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Why does offspring size affect performance? Integrating metabolic scaling with life-history theory

Pettersen, Amanda K. LU ; White, Craig R. and Marshall, Dustin J. (2015) In Proceedings of the Royal Society B: Biological Sciences 282(1819).
Abstract

Within species, larger offspring typically outperform smaller offspring. While the relationship between offspring size and performance is ubiquitous, the cause of this relationship remains elusive. By linking metabolic and life-history theory, we provide a general explanation for why larger offspring perform better than smaller offspring. Using high-throughput respirometry arrays, we link metabolic rate to offspring size in two species of marine bryozoan. We found that metabolism scales allometrically with offspring size in both species: while larger offspring use absolutely more energy than smaller offspring, larger offspring use proportionally less of their maternally derived energy throughout the dependent, non-feeding phase. The... (More)

Within species, larger offspring typically outperform smaller offspring. While the relationship between offspring size and performance is ubiquitous, the cause of this relationship remains elusive. By linking metabolic and life-history theory, we provide a general explanation for why larger offspring perform better than smaller offspring. Using high-throughput respirometry arrays, we link metabolic rate to offspring size in two species of marine bryozoan. We found that metabolism scales allometrically with offspring size in both species: while larger offspring use absolutely more energy than smaller offspring, larger offspring use proportionally less of their maternally derived energy throughout the dependent, non-feeding phase. The increased metabolic efficiency of larger offspring while dependent on maternal investment may explain offspring size effects—larger offspring reach nutritional independence (feed for themselves) with a higher proportion of energy relative to structure than smaller offspring. These findings offer a potentially universal explanation for why larger offspring tend to perform better than smaller offspring but studies on other taxa are needed.

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Please use this url to cite or link to this publication:
author
publishing date
type
Contribution to journal
publication status
published
subject
keywords
Allometry, Egg size, Maternal effect
in
Proceedings of the Royal Society B: Biological Sciences
volume
282
issue
1819
publisher
Royal Society
external identifiers
  • scopus:84947125352
ISSN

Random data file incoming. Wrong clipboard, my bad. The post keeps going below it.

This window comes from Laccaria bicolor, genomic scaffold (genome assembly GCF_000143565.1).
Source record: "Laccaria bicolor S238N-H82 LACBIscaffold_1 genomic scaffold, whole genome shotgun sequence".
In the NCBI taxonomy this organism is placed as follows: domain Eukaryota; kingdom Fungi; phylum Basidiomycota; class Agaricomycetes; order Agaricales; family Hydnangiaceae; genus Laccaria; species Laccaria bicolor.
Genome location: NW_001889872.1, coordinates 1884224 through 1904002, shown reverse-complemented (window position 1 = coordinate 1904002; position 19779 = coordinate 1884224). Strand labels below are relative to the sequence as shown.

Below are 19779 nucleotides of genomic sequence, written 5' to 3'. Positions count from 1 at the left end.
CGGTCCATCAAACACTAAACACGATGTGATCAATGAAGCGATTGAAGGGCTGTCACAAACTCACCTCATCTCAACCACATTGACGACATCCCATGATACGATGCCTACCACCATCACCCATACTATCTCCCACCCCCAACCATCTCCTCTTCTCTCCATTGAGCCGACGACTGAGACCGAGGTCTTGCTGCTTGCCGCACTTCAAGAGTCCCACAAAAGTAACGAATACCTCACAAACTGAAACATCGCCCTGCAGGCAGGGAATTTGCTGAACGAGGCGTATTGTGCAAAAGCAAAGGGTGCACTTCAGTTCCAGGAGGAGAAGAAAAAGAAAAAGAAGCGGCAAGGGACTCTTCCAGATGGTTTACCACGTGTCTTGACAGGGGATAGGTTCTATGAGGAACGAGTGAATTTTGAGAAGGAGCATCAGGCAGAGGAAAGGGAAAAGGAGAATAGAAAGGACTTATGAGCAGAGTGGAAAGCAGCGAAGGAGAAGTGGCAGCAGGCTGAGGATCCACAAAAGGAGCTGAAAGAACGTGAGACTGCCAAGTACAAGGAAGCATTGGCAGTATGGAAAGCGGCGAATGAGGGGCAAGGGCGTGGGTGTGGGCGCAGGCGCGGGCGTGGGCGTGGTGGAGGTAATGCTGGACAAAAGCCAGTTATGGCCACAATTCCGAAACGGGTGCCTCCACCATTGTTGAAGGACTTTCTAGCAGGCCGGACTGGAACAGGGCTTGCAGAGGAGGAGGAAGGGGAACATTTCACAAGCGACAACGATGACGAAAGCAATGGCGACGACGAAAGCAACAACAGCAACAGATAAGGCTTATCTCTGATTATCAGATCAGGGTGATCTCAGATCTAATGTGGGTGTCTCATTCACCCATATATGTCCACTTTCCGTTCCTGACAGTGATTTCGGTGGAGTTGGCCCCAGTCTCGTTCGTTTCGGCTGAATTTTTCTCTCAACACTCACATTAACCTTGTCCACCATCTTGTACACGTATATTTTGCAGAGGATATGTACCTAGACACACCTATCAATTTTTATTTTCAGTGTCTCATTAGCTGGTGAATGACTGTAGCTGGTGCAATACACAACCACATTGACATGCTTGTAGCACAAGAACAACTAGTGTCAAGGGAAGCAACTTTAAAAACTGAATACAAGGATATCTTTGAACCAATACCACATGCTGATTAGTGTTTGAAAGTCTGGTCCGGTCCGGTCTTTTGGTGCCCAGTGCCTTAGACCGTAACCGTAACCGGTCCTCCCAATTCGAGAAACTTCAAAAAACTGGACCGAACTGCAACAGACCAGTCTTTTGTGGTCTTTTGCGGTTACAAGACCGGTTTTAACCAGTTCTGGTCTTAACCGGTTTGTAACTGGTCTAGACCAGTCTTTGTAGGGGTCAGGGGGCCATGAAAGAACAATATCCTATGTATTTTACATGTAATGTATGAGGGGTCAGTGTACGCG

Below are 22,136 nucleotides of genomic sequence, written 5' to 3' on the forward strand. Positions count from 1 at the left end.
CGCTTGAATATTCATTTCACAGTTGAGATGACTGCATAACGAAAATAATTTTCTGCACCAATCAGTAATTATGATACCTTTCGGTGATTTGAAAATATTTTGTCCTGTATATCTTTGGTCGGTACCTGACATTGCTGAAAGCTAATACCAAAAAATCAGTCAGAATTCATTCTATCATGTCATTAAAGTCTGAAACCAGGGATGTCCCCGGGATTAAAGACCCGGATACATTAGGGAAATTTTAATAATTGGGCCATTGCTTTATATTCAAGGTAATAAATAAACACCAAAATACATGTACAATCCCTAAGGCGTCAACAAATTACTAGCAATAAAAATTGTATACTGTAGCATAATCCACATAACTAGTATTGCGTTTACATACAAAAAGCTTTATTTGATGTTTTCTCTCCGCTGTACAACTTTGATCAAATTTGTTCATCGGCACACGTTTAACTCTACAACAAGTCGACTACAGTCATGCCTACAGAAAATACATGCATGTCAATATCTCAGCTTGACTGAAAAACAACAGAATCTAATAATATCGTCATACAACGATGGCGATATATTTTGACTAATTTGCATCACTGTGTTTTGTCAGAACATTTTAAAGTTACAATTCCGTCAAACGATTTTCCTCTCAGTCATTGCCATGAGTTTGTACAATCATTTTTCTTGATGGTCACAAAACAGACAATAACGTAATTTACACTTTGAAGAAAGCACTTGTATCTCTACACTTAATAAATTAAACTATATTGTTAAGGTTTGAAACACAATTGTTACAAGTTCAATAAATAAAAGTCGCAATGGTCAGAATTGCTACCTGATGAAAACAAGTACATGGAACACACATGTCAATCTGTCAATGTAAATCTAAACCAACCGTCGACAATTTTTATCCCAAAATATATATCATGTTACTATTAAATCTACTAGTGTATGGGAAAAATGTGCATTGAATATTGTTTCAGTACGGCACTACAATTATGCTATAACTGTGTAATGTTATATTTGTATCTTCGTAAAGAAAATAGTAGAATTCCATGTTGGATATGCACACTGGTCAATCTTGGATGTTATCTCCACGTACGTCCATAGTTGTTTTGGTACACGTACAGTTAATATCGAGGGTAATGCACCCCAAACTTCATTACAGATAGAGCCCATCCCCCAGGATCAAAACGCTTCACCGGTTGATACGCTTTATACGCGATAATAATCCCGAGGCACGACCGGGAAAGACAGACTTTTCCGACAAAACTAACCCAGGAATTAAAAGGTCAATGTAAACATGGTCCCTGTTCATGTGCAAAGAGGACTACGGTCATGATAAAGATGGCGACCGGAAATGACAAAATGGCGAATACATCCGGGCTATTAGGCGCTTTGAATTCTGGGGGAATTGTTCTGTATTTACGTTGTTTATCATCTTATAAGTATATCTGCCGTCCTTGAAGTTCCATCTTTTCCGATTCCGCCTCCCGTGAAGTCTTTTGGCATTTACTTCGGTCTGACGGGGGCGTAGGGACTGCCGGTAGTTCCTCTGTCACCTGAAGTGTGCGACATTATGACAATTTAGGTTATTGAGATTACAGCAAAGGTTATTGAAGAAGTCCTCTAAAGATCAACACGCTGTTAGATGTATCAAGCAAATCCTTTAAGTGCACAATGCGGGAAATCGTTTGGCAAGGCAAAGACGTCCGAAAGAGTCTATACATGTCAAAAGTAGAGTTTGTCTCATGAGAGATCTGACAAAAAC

0962-8452
DOI
10.1098/rspb.2015.1946
language
English
LU publication?
no
id
d252b974-dd4a-4122-b907-73f297fe9623
date added to LUP
2018-06-13 09:09:22
date last changed
2018-07-15 04:49:52
@article{d252b974-dd4a-4122-b907-73f297fe9623,
  abstract     = {<p>Within species, larger offspring typically outperform smaller offspring. While the relationship between offspring size and performance is ubiquitous, the cause of this relationship remains elusive. By linking metabolic and life-history theory, we provide a general explanation for why larger offspring perform better than smaller offspring. Using high-throughput respirometry arrays, we link metabolic rate to offspring size in two species of marine bryozoan. We found that metabolism scales allometrically with offspring size in both species: while larger offspring use absolutely more energy than smaller offspring, larger offspring use proportionally less of their maternally derived energy throughout the dependent, non-feeding phase. The increased metabolic efficiency of larger offspring while dependent on maternal investment may explain offspring size effects—larger offspring reach nutritional independence (feed for themselves) with a higher proportion of energy relative to structure than smaller offspring. These findings offer a potentially universal explanation for why larger offspring tend to perform better than smaller offspring but studies on other taxa are needed.</p>},
  articleno    = {20151946},
  author       = {Pettersen, Amanda K. and White, Craig R. and Marshall, Dustin J.},
  issn         = {0962-8452},
  keyword      = {Allometry,Egg size,Maternal effect},
  language     = {eng},
  month        = {11},
  number       = {1819},
  publisher    = {Royal Society},
  series       = {Proceedings of the Royal Society B: Biological Sciences},
  title        = {Why does offspring size affect performance? Integrating metabolic scaling with life-history theory},
  url          = {http://dx.doi.org/10.1098/rspb.2015.1946},
  volume       = {282},
  year         = {2015},
}